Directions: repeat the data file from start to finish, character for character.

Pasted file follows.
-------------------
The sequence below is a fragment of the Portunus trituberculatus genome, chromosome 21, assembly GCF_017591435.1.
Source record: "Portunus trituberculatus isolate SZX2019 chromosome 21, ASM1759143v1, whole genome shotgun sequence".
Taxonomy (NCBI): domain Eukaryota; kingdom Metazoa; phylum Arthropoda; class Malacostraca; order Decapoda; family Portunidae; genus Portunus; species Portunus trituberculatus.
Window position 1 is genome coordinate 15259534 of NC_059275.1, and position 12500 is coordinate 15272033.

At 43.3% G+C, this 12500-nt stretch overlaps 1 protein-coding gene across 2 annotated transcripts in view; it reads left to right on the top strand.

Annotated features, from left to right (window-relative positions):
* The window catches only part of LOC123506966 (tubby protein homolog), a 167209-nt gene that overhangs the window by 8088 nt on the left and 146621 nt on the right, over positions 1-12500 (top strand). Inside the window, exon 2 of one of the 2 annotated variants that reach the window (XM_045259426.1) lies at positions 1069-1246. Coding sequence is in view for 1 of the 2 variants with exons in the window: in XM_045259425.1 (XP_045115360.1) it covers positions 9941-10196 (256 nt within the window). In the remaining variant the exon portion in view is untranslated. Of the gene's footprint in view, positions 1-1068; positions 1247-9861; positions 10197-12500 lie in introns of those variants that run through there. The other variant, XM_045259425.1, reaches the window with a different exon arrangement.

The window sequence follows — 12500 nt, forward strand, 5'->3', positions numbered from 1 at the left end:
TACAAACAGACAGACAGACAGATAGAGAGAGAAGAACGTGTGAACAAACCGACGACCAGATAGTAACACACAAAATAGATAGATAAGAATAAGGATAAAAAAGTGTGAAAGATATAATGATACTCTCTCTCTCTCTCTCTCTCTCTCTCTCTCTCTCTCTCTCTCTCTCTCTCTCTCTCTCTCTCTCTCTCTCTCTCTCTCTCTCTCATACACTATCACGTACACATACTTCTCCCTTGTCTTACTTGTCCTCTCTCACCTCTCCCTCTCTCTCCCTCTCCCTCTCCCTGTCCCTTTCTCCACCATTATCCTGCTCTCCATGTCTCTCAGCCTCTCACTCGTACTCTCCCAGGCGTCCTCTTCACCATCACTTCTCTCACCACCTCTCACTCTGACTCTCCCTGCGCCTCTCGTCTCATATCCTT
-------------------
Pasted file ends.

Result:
The sequence below is a fragment of the Portunus trituberculatus genome, chromosome 21, assembly GCF_017591435.1.
Source record: "Portunus trituberculatus isolate SZX2019 chromosome 21, ASM1759143v1, whole genome shotgun sequence".
Taxonomy (NCBI): domain Eukaryota; kingdom Metazoa; phylum Arthropoda; class Malacostraca; order Decapoda; family Portunidae; genus Portunus; species Portunus trituberculatus.
Window position 1 is genome coordinate 15259534 of NC_059275.1, and position 12500 is coordinate 15272033.

At 43.3% G+C, this 12500-nt stretch overlaps 1 protein-coding gene across 2 annotated transcripts in view; it reads left to right on the top strand.

Annotated features, from left to right (window-relative positions):
* The window catches only part of LOC123506966 (tubby protein homolog), a 167209-nt gene that overhangs the window by 8088 nt on the left and 146621 nt on the right, over positions 1-12500 (top strand). Inside the window, exon 2 of one of the 2 annotated variants that reach the window (XM_045259426.1) lies at positions 1069-1246. Coding sequence is in view for 1 of the 2 variants with exons in the window: in XM_045259425.1 (XP_045115360.1) it covers positions 9941-10196 (256 nt within the window). In the remaining variant the exon portion in view is untranslated. Of the gene's footprint in view, positions 1-1068; positions 1247-9861; positions 10197-12500 lie in introns of those variants that run through there. The other variant, XM_045259425.1, reaches the window with a different exon arrangement.

The window sequence follows — 12500 nt, forward strand, 5'->3', positions numbered from 1 at the left end:
TACAAACAGACAGACAGACAGATAGAGAGAGAAGAACGTGTGAACAAACCGACGACCAGATAGTAACACACAAAATAGATAGATAAGAATAAGGATAAAAAAGTGTGAAAGATATAATGATACTCTCTCTCTCTCTCTCTCTCTCTCTCTCTCTCTCTCTCTCTCTCTCTCTCTCTCTCTCTCTCTCTCTCTCTCTCTCTCTCTCTCATACACTATCACGTACACATACTTCTCCCTTGTCTTACTTGTCCTCTCTCACCTCTCCCTCTCTCTCCCTCTCCCTCTCCCTGTCCCTTTCTCCACCATTATCCTGCTCTCCATGTCTCTCAGCCTCTCACTCGTACTCTCCCAGGCGTCCTCTTCACCATCACTTCTCTCACCACCTCTCACTCTGACTCTCCCTGCGCCTCTCGTCTCATATCCTT